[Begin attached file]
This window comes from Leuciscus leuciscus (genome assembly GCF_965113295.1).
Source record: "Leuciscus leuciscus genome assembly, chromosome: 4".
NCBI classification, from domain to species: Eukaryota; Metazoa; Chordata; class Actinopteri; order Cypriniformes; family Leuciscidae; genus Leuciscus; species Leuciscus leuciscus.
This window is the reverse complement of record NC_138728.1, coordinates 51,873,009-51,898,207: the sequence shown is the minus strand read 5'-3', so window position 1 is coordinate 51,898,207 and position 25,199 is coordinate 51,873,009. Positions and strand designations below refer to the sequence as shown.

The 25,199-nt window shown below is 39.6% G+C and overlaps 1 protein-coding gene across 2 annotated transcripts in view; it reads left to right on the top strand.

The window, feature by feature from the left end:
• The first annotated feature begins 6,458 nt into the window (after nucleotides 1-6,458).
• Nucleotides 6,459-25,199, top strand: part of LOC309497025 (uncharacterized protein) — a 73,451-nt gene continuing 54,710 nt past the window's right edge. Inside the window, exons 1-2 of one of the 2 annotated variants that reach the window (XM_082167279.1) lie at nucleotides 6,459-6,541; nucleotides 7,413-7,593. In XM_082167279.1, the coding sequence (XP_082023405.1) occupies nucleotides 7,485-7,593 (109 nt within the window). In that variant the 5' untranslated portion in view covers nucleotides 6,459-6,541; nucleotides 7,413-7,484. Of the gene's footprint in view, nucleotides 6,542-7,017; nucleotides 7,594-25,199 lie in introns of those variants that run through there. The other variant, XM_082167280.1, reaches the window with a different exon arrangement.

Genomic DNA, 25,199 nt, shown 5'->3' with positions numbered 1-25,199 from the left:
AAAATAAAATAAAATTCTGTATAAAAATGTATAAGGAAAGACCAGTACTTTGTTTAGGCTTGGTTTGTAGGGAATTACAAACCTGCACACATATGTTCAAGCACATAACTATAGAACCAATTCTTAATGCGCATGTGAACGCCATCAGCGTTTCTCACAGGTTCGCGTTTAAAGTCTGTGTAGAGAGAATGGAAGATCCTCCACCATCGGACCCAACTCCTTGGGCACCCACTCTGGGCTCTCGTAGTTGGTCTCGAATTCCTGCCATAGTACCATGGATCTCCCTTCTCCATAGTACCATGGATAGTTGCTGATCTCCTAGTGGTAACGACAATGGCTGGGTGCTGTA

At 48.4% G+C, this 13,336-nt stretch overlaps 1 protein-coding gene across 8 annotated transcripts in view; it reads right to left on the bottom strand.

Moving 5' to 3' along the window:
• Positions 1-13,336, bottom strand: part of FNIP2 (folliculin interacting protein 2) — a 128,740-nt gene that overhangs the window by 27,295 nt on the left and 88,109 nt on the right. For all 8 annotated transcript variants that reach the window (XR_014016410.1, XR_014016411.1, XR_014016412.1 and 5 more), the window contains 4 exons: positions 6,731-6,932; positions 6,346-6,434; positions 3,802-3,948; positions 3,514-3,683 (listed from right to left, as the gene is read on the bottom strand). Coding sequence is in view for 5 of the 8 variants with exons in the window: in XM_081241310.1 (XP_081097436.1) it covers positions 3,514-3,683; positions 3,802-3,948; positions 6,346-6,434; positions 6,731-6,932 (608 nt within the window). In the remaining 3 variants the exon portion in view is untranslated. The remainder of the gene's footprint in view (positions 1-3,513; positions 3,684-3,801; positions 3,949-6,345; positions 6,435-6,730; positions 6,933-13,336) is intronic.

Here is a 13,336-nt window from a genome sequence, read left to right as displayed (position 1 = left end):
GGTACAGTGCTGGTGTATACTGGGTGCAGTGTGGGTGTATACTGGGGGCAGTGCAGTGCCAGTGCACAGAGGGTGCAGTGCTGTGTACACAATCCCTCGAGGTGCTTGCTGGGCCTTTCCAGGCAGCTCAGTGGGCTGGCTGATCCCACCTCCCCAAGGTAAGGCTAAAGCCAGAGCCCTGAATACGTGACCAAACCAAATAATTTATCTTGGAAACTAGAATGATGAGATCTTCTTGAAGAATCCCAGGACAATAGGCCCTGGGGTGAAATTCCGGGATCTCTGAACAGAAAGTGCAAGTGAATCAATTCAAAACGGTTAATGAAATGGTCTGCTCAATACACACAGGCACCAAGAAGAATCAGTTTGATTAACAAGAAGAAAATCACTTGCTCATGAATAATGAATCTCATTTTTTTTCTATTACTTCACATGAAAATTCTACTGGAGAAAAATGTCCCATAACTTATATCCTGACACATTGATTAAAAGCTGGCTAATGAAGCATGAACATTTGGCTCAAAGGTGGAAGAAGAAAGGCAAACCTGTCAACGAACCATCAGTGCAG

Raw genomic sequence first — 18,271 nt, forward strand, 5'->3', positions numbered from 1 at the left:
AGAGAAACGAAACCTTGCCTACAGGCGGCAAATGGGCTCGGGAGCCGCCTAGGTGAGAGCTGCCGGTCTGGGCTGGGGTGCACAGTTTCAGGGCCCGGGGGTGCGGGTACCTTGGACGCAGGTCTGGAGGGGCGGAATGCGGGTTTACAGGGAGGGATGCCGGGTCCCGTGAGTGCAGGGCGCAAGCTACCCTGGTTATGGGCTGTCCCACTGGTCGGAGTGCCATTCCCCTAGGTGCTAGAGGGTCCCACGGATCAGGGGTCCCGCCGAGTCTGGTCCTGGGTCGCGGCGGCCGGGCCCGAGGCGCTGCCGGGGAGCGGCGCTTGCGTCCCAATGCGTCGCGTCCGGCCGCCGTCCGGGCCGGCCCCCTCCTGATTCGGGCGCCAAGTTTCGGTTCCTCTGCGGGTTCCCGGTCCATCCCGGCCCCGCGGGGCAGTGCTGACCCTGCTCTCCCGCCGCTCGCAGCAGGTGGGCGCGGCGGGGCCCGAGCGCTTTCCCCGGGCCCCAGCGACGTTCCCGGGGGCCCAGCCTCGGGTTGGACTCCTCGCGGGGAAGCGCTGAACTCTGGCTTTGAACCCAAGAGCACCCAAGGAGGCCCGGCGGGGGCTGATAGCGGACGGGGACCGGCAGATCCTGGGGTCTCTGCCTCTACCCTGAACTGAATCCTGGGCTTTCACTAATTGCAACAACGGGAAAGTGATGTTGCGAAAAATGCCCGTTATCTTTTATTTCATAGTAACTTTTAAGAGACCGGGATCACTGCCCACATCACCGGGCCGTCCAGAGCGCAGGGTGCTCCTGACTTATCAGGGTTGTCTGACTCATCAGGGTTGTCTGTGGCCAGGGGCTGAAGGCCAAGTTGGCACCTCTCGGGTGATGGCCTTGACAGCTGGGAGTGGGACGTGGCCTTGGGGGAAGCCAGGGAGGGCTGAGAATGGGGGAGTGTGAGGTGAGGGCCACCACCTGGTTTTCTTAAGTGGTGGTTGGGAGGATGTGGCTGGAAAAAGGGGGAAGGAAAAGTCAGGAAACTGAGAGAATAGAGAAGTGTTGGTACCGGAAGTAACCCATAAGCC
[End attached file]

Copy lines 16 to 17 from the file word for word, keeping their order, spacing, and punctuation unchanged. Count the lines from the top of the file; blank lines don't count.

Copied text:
Raw genomic sequence first — 18,271 nt, forward strand, 5'->3', positions numbered from 1 at the left:
AGAGAAACGAAACCTTGCCTACAGGCGGCAAATGGGCTCGGGAGCCGCCTAGGTGAGAGCTGCCGGTCTGGGCTGGGGTGCACAGTTTCAGGGCCCGGGGGTGCGGGTACCTTGGACGCAGGTCTGGAGGGGCGGAATGCGGGTTTACAGGGAGGGATGCCGGGTCCCGTGAGTGCAGGGCGCAAGCTACCCTGGTTATGGGCTGTCCCACTGGTCGGAGTGCCATTCCCCTAGGTGCTAGAGGGTCCCACGGATCAGGGGTCCCGCCGAGTCTGGTCCTGGGTCGCGGCGGCCGGGCCCGAGGCGCTGCCGGGGAGCGGCGCTTGCGTCCCAATGCGTCGCGTCCGGCCGCCGTCCGGGCCGGCCCCCTCCTGATTCGGGCGCCAAGTTTCGGTTCCTCTGCGGGTTCCCGGTCCATCCCGGCCCCGCGGGGCAGTGCTGACCCTGCTCTCCCGCCGCTCGCAGCAGGTGGGCGCGGCGGGGCCCGAGCGCTTTCCCCGGGCCCCAGCGACGTTCCCGGGGGCCCAGCCTCGGGTTGGACTCCTCGCGGGGAAGCGCTGAACTCTGGCTTTGAACCCAAGAGCACCCAAGGAGGCCCGGCGGGGGCTGATAGCGGACGGGGACCGGCAGATCCTGGGGTCTCTGCCTCTACCCTGAACTGAATCCTGGGCTTTCACTAATTGCAACAACGGGAAAGTGATGTTGCGAAAAATGCCCGTTATCTTTTATTTCATAGTAACTTTTAAGAGACCGGGATCACTGCCCACATCACCGGGCCGTCCAGAGCGCAGGGTGCTCCTGACTTATCAGGGTTGTCTGACTCATCAGGGTTGTCTGTGGCCAGGGGCTGAAGGCCAAGTTGGCACCTCTCGGGTGATGGCCTTGACAGCTGGGAGTGGGACGTGGCCTTGGGGGAAGCCAGGGAGGGCTGAGAATGGGGGAGTGTGAGGTGAGGGCCACCACCTGGTTTTCTTAAGTGGTGGTTGGGAGGATGTGGCTGGAAAAAGGGGGAAGGAAAAGTCAGGAAACTGAGAGAATAGAGAAGTGTTGGTACCGGAAGTAACCCATAAGCC